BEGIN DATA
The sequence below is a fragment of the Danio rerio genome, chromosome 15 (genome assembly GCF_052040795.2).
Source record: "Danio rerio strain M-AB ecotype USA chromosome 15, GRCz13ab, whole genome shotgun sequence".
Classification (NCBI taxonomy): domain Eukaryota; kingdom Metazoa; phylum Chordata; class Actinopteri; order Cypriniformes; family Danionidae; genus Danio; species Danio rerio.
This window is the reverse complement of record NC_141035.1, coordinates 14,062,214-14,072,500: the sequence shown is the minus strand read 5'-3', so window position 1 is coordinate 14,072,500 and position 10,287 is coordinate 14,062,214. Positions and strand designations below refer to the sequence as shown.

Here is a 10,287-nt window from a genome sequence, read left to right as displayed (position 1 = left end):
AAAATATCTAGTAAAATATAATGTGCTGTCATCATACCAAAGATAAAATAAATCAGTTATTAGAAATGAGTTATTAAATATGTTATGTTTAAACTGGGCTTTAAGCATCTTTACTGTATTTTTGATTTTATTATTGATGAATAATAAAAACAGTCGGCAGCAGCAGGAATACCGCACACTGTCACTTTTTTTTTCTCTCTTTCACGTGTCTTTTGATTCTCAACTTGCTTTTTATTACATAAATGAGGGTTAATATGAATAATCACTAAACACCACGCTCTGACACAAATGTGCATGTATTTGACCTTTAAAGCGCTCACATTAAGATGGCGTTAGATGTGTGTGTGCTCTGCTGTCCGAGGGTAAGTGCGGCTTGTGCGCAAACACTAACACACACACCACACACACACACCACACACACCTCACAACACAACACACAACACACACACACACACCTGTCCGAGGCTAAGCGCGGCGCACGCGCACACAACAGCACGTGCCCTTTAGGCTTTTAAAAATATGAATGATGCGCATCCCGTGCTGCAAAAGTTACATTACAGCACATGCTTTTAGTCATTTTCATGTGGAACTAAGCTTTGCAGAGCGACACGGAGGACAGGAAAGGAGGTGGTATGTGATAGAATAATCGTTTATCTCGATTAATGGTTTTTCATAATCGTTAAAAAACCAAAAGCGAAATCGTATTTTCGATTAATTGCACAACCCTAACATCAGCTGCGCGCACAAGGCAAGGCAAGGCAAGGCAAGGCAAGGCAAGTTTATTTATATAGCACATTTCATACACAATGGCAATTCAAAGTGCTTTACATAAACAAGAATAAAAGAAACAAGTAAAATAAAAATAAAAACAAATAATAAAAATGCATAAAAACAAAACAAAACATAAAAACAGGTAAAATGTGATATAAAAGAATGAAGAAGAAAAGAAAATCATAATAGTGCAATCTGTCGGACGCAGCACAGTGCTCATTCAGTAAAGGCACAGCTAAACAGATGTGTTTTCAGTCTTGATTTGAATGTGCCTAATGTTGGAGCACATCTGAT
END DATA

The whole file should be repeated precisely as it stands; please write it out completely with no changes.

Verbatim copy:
The sequence below is a fragment of the Danio rerio genome, chromosome 15 (genome assembly GCF_052040795.2).
Source record: "Danio rerio strain M-AB ecotype USA chromosome 15, GRCz13ab, whole genome shotgun sequence".
Classification (NCBI taxonomy): domain Eukaryota; kingdom Metazoa; phylum Chordata; class Actinopteri; order Cypriniformes; family Danionidae; genus Danio; species Danio rerio.
This window is the reverse complement of record NC_141035.1, coordinates 14,062,214-14,072,500: the sequence shown is the minus strand read 5'-3', so window position 1 is coordinate 14,072,500 and position 10,287 is coordinate 14,062,214. Positions and strand designations below refer to the sequence as shown.

Here is a 10,287-nt window from a genome sequence, read left to right as displayed (position 1 = left end):
AAAATATCTAGTAAAATATAATGTGCTGTCATCATACCAAAGATAAAATAAATCAGTTATTAGAAATGAGTTATTAAATATGTTATGTTTAAACTGGGCTTTAAGCATCTTTACTGTATTTTTGATTTTATTATTGATGAATAATAAAAACAGTCGGCAGCAGCAGGAATACCGCACACTGTCACTTTTTTTTTCTCTCTTTCACGTGTCTTTTGATTCTCAACTTGCTTTTTATTACATAAATGAGGGTTAATATGAATAATCACTAAACACCACGCTCTGACACAAATGTGCATGTATTTGACCTTTAAAGCGCTCACATTAAGATGGCGTTAGATGTGTGTGTGCTCTGCTGTCCGAGGGTAAGTGCGGCTTGTGCGCAAACACTAACACACACACCACACACACACACCACACACACCTCACAACACAACACACAACACACACACACACACCTGTCCGAGGCTAAGCGCGGCGCACGCGCACACAACAGCACGTGCCCTTTAGGCTTTTAAAAATATGAATGATGCGCATCCCGTGCTGCAAAAGTTACATTACAGCACATGCTTTTAGTCATTTTCATGTGGAACTAAGCTTTGCAGAGCGACACGGAGGACAGGAAAGGAGGTGGTATGTGATAGAATAATCGTTTATCTCGATTAATGGTTTTTCATAATCGTTAAAAAACCAAAAGCGAAATCGTATTTTCGATTAATTGCACAACCCTAACATCAGCTGCGCGCACAAGGCAAGGCAAGGCAAGGCAAGGCAAGGCAAGTTTATTTATATAGCACATTTCATACACAATGGCAATTCAAAGTGCTTTACATAAACAAGAATAAAAGAAACAAGTAAAATAAAAATAAAAACAAATAATAAAAATGCATAAAAACAAAACAAAACATAAAAACAGGTAAAATGTGATATAAAAGAATGAAGAAGAAAAGAAAATCATAATAGTGCAATCTGTCGGACGCAGCACAGTGCTCATTCAGTAAAGGCACAGCTAAACAGATGTGTTTTCAGTCTTGATTTGAATGTGCCTAATGTTGGAGCACATCTGAT